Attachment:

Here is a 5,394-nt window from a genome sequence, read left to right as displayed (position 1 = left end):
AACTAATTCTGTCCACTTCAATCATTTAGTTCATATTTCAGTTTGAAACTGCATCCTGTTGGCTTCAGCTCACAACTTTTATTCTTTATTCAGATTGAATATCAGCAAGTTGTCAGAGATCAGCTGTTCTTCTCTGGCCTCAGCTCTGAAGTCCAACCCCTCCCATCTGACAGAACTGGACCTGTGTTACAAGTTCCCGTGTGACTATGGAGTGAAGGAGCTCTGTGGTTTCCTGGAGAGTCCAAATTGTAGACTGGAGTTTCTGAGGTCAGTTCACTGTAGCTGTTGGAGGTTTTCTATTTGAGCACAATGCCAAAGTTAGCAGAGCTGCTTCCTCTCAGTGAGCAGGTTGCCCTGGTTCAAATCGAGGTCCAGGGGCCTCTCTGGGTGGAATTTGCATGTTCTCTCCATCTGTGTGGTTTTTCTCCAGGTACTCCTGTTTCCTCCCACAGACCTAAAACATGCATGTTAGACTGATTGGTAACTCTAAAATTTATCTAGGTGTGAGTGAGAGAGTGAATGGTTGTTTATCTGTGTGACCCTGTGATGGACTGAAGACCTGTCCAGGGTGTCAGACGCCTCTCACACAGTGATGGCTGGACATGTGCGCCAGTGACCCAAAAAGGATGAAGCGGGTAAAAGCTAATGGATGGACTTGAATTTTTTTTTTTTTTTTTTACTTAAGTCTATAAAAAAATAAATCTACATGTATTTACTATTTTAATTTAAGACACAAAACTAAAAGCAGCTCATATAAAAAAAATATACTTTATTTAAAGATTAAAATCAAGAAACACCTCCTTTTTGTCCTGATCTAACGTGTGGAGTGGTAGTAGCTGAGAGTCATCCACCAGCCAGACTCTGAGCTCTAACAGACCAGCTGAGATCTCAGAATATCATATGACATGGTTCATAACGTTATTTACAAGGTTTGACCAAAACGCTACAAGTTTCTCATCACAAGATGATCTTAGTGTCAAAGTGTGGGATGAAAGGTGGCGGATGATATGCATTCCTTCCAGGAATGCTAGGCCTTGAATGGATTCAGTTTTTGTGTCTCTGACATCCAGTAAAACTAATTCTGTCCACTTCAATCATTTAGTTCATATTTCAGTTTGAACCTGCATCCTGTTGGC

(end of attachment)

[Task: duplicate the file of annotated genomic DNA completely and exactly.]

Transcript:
Here is a 5,394-nt window from a genome sequence, read left to right as displayed (position 1 = left end):
AACTAATTCTGTCCACTTCAATCATTTAGTTCATATTTCAGTTTGAAACTGCATCCTGTTGGCTTCAGCTCACAACTTTTATTCTTTATTCAGATTGAATATCAGCAAGTTGTCAGAGATCAGCTGTTCTTCTCTGGCCTCAGCTCTGAAGTCCAACCCCTCCCATCTGACAGAACTGGACCTGTGTTACAAGTTCCCGTGTGACTATGGAGTGAAGGAGCTCTGTGGTTTCCTGGAGAGTCCAAATTGTAGACTGGAGTTTCTGAGGTCAGTTCACTGTAGCTGTTGGAGGTTTTCTATTTGAGCACAATGCCAAAGTTAGCAGAGCTGCTTCCTCTCAGTGAGCAGGTTGCCCTGGTTCAAATCGAGGTCCAGGGGCCTCTCTGGGTGGAATTTGCATGTTCTCTCCATCTGTGTGGTTTTTCTCCAGGTACTCCTGTTTCCTCCCACAGACCTAAAACATGCATGTTAGACTGATTGGTAACTCTAAAATTTATCTAGGTGTGAGTGAGAGAGTGAATGGTTGTTTATCTGTGTGACCCTGTGATGGACTGAAGACCTGTCCAGGGTGTCAGACGCCTCTCACACAGTGATGGCTGGACATGTGCGCCAGTGACCCAAAAAGGATGAAGCGGGTAAAAGCTAATGGATGGACTTGAATTTTTTTTTTTTTTTTTTACTTAAGTCTATAAAAAAATAAATCTACATGTATTTACTATTTTAATTTAAGACACAAAACTAAAAGCAGCTCATATAAAAAAAATATACTTTATTTAAAGATTAAAATCAAGAAACACCTCCTTTTTGTCCTGATCTAACGTGTGGAGTGGTAGTAGCTGAGAGTCATCCACCAGCCAGACTCTGAGCTCTAACAGACCAGCTGAGATCTCAGAATATCATATGACATGGTTCATAACGTTATTTACAAGGTTTGACCAAAACGCTACAAGTTTCTCATCACAAGATGATCTTAGTGTCAAAGTGTGGGATGAAAGGTGGCGGATGATATGCATTCCTTCCAGGAATGCTAGGCCTTGAATGGATTCAGTTTTTGTGTCTCTGACATCCAGTAAAACTAATTCTGTCCACTTCAATCATTTAGTTCATATTTCAGTTTGAACCTGCATCCTGTTGGC